Monday, February 6, 2023

Playing God is No Fun!

It might seem like a good deal to be in a position of power, but it ain't all that fun.  It is just stress.

Suppose you wanted to rent out your house or condo.  You hire someone to screen tenants.  To avoid any accusations of discrimination, they provide you only with income, credit history, and background check data - and even that is sanitized.  How do you select a tenant?

Now, if you are a raging true-believer, well, you might use this as a chance to enact your social justice theories - helping out the "little guy" who is "down on his luck" because they had a bad break here and there.  Or maybe not.  Today's social justice warrior becomes tomorrow's Republican in a real hurry, once they have two nickels to rub together.

You own this asset - well, maybe you and the bank own it - and you are going to lend it out to someone and hope they don't destroy it and hope they pay enough in rent to cover your overhead costs.  Maybe -just maybe - you might make a few dollars in profit, if you are lucky.  As I noted in an earlier posting, our condo, even with no mortgage on it, loses money on every other year, if we have vacancy or have to do major repairs because of the tenant damaging things.

Now say you put the place up for rent, and you have five applicants to rent the place.  One wants to do "Section-8" housing, which involves signing a lot of paperwork with the government in exchange for a guaranteed check from Uncle Sugar and the County for about 75% of the rental cost.  Section-8 tenants have a reputation - deserved or not - of trashing properties because they don't pay for them.  When something is free, you don't value it.  Section-8 landlords have the reputation of being slumlords.

The other four applicants - who all had to pay an application fee of fifty bucks or so to apply (to cover the cost of background checks and credit checks) are as follows:

Application #1

Lease Start: 05/27/2022

Lease End: 05/31/2023

Summary of results

Rental History: Previous landlord reports some floor damage.

Credit: GOOD

Credit Score: LOW 700s

Income: DID NOT PASS

Background Check: PASS

Pets: NONE


Application #2

Lease Start: 06/15/2022

Lease End: 06/30/2023

Summary of results

Rental History: PENDING

Credit: GOOD

Credit Score: LOW 700s

Income: PASS, But works in a restaurant and it depends on the hours he works. I asked for additional proof of income back to February and there was only one pay stub that was lower due to him getting covid. This could be risky.

Background Check: PASS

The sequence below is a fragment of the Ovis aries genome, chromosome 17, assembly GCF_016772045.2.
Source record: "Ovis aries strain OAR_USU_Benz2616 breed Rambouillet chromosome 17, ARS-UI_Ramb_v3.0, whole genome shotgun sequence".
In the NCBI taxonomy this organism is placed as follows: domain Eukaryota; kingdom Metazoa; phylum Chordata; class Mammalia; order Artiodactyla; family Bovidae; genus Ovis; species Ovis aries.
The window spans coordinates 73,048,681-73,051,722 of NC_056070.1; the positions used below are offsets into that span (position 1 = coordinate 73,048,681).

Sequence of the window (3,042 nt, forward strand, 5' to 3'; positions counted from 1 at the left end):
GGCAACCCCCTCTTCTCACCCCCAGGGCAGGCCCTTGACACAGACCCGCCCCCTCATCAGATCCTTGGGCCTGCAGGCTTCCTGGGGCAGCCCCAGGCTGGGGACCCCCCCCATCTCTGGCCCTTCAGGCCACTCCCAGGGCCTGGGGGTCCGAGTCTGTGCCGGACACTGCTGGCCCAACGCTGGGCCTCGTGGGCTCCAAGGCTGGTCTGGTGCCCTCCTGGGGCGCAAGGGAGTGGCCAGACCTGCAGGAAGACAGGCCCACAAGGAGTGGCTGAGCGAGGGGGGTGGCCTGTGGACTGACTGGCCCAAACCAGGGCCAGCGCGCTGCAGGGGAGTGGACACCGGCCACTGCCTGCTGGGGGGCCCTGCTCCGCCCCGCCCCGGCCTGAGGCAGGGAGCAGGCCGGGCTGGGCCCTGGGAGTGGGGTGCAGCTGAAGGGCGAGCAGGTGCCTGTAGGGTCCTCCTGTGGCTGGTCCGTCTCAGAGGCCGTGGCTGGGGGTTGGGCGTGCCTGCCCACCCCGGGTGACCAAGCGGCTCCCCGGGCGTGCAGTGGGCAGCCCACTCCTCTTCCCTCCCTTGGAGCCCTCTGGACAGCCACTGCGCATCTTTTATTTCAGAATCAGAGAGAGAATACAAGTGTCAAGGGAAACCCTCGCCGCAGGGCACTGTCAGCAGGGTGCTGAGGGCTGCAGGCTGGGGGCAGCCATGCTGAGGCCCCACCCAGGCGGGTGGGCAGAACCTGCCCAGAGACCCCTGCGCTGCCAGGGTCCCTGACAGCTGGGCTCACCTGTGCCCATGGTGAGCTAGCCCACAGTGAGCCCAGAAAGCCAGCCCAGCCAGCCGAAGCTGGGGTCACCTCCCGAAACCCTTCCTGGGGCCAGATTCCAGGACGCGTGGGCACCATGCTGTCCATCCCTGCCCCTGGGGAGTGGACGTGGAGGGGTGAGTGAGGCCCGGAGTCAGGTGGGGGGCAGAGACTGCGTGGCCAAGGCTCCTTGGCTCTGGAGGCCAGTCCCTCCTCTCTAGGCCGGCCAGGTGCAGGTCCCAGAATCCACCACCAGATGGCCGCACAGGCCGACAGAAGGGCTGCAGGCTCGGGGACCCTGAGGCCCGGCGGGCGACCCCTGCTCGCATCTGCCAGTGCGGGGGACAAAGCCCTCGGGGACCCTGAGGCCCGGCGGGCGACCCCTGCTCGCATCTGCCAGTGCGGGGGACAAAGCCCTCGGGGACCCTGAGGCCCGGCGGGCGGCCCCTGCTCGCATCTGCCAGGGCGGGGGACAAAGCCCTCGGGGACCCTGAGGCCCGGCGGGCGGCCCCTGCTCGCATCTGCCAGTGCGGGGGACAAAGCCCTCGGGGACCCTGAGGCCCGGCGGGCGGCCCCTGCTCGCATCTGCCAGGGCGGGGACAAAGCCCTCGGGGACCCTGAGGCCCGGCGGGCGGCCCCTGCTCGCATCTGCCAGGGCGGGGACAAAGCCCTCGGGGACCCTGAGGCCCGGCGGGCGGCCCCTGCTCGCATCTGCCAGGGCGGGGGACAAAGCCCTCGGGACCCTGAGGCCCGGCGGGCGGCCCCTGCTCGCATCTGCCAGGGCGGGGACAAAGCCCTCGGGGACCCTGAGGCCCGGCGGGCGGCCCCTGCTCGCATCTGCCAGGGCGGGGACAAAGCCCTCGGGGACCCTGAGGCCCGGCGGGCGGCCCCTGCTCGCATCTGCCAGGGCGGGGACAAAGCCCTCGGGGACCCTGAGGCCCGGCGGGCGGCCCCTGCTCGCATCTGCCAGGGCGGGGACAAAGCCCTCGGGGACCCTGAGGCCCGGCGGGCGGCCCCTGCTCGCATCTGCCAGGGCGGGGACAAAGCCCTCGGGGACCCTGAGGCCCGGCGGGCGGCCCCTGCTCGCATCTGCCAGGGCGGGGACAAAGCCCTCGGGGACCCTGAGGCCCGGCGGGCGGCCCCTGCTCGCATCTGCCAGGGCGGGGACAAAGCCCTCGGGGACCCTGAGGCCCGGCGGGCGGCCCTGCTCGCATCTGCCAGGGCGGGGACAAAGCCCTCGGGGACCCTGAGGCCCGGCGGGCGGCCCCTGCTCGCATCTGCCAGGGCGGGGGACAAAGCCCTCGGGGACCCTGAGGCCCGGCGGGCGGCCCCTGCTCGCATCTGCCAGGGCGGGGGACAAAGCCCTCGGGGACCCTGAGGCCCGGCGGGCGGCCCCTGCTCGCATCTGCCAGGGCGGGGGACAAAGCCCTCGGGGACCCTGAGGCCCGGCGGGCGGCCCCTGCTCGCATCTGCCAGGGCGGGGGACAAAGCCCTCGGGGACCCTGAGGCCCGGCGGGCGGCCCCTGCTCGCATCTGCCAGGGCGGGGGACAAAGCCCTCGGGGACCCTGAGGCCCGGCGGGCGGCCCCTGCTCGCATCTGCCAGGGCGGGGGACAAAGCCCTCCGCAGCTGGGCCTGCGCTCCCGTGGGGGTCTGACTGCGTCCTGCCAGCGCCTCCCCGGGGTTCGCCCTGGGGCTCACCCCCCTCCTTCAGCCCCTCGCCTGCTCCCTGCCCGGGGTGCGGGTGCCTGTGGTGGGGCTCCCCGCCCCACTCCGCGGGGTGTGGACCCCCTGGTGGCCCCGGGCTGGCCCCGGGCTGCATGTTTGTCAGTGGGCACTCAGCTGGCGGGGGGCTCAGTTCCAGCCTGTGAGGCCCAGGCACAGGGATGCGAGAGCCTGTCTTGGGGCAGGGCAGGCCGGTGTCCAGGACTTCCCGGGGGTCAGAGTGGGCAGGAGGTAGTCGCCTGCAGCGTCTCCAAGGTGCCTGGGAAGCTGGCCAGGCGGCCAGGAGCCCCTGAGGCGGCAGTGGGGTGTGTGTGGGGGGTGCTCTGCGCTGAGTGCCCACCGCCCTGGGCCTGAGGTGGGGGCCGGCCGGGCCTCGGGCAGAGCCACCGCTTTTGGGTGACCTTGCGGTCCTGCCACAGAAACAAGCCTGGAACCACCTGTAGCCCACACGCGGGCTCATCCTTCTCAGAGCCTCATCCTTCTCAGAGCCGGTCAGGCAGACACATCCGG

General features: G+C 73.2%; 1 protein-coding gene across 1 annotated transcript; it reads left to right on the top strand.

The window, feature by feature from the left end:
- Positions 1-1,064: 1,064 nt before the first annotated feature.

Pets: NONE

Application #3

Lease Start: 06/07/2022

Lease End: 06/30/2023

Summary of results

Rental History: PENDING

Credit: FAIR w/ multiple accounts with late payments.

Credit Score: LOW 600s

Income: PASS

Background Check: charged guilty of Misdemeanor 13 years ago and There is a civil action for possession that was dismissed in the landlord tenant court records (2019)

Pets: NONE


Application #4

Lease Start: 06/09/2022

Lease End: 06/30/2023

Summary of results

Rental History: PENDING

Credit: GOOD

Credit Score: LOW 800s

Income: PASS - but one year temporary government job

Background Check: PASS

Pets: NONE
Interesting, no? And bear in mind, these are real people who have real emotions, wants and needs. They are all like you and me, with their faults and features. How do you decide which one to rent to?

Compounding that, the tenant with the best credit score and the best background result has only a one-year temporary job with the government - which may or may not lead to full-time employment.  I suspect that after the one year, if they are hired, they will move on up to a nicer apartment and are taking this one only to save money in the interim.  It is hard to tell, of course, without talking to them in person.

Dismissing the Section-8 applicant, that leaves four choices.  Applicant #1 has two red flags - first, they want to occupy before the end of the month and only days after applying.  This could means a number of things, but it speaks of poor planning at the least, or being booted out of another situation at worst.  The income doesn't qualify for the rent (1/3 of gross income, max) and while it would be nice to lower the rent to accommodate their income, as I noted, it is a dicey situation as it is - we are losing money on this deal most years - and on the years we make money, we'd be better off with a savings account, in terms of return on investment. (UPDATE:  Over ten years, we have basically broken even with this condo - with no mortgage to service!  So much for "greedy landlords!").

The "floor damage" thing is interesting - that could be anything from a leaky waterbed (not allowed) to cigarette burns (also not allowed) to who knows what?   So... pass.